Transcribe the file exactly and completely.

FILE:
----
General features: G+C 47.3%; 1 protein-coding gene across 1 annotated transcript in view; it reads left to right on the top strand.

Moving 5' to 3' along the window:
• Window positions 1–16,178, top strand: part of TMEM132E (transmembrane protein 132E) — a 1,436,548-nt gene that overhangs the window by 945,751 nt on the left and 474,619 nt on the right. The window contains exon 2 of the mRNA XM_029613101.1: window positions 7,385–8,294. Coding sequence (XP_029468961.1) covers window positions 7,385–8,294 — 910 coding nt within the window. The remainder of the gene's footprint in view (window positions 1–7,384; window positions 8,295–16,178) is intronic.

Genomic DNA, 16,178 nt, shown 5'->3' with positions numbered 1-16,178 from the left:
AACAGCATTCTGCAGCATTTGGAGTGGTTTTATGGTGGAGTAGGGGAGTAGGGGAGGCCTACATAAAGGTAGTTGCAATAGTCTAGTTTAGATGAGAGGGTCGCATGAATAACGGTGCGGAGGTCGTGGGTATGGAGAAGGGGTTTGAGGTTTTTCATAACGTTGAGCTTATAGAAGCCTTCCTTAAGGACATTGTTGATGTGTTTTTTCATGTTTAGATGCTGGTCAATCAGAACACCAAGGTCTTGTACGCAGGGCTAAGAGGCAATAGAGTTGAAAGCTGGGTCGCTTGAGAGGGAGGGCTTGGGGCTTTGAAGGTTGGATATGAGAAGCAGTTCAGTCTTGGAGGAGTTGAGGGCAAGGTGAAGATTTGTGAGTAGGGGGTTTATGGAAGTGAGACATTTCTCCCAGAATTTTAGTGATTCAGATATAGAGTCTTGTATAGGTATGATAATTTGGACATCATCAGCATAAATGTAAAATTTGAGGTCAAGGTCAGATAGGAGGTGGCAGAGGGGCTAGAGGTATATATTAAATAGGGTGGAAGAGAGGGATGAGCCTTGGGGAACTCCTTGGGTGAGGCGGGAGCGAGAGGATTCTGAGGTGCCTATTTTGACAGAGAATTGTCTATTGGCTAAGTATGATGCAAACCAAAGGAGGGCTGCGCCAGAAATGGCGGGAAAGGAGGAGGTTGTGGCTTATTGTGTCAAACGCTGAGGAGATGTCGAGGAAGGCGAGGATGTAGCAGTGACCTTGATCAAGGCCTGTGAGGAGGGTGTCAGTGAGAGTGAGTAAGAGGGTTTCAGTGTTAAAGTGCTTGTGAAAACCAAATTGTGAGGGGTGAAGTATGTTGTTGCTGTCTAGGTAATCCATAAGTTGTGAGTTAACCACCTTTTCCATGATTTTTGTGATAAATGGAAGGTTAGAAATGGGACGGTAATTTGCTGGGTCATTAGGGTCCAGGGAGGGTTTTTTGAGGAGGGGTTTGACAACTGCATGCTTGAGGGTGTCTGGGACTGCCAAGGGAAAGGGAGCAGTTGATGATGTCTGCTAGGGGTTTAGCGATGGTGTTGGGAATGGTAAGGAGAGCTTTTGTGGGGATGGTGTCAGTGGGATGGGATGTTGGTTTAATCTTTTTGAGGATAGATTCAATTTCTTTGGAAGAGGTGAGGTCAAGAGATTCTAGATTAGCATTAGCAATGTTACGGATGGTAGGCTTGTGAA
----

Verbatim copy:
General features: G+C 47.3%; 1 protein-coding gene across 1 annotated transcript in view; it reads left to right on the top strand.

Moving 5' to 3' along the window:
• Window positions 1–16,178, top strand: part of TMEM132E (transmembrane protein 132E) — a 1,436,548-nt gene that overhangs the window by 945,751 nt on the left and 474,619 nt on the right. The window contains exon 2 of the mRNA XM_029613101.1: window positions 7,385–8,294. Coding sequence (XP_029468961.1) covers window positions 7,385–8,294 — 910 coding nt within the window. The remainder of the gene's footprint in view (window positions 1–7,384; window positions 8,295–16,178) is intronic.

Genomic DNA, 16,178 nt, shown 5'->3' with positions numbered 1-16,178 from the left:
AACAGCATTCTGCAGCATTTGGAGTGGTTTTATGGTGGAGTAGGGGAGTAGGGGAGGCCTACATAAAGGTAGTTGCAATAGTCTAGTTTAGATGAGAGGGTCGCATGAATAACGGTGCGGAGGTCGTGGGTATGGAGAAGGGGTTTGAGGTTTTTCATAACGTTGAGCTTATAGAAGCCTTCCTTAAGGACATTGTTGATGTGTTTTTTCATGTTTAGATGCTGGTCAATCAGAACACCAAGGTCTTGTACGCAGGGCTAAGAGGCAATAGAGTTGAAAGCTGGGTCGCTTGAGAGGGAGGGCTTGGGGCTTTGAAGGTTGGATATGAGAAGCAGTTCAGTCTTGGAGGAGTTGAGGGCAAGGTGAAGATTTGTGAGTAGGGGGTTTATGGAAGTGAGACATTTCTCCCAGAATTTTAGTGATTCAGATATAGAGTCTTGTATAGGTATGATAATTTGGACATCATCAGCATAAATGTAAAATTTGAGGTCAAGGTCAGATAGGAGGTGGCAGAGGGGCTAGAGGTATATATTAAATAGGGTGGAAGAGAGGGATGAGCCTTGGGGAACTCCTTGGGTGAGGCGGGAGCGAGAGGATTCTGAGGTGCCTATTTTGACAGAGAATTGTCTATTGGCTAAGTATGATGCAAACCAAAGGAGGGCTGCGCCAGAAATGGCGGGAAAGGAGGAGGTTGTGGCTTATTGTGTCAAACGCTGAGGAGATGTCGAGGAAGGCGAGGATGTAGCAGTGACCTTGATCAAGGCCTGTGAGGAGGGTGTCAGTGAGAGTGAGTAAGAGGGTTTCAGTGTTAAAGTGCTTGTGAAAACCAAATTGTGAGGGGTGAAGTATGTTGTTGCTGTCTAGGTAATCCATAAGTTGTGAGTTAACCACCTTTTCCATGATTTTTGTGATAAATGGAAGGTTAGAAATGGGACGGTAATTTGCTGGGTCATTAGGGTCCAGGGAGGGTTTTTTGAGGAGGGGTTTGACAACTGCATGCTTGAGGGTGTCTGGGACTGCCAAGGGAAAGGGAGCAGTTGATGATGTCTGCTAGGGGTTTAGCGATGGTGTTGGGAATGGTAAGGAGAGCTTTTGTGGGGATGGTGTCAGTGGGATGGGATGTTGGTTTAATCTTTTTGAGGATAGATTCAATTTCTTTGGAAGAGGTGAGGTCAAGAGATTCTAGATTAGCATTAGCAATGTTACGGATGGTAGGCTTGTGAA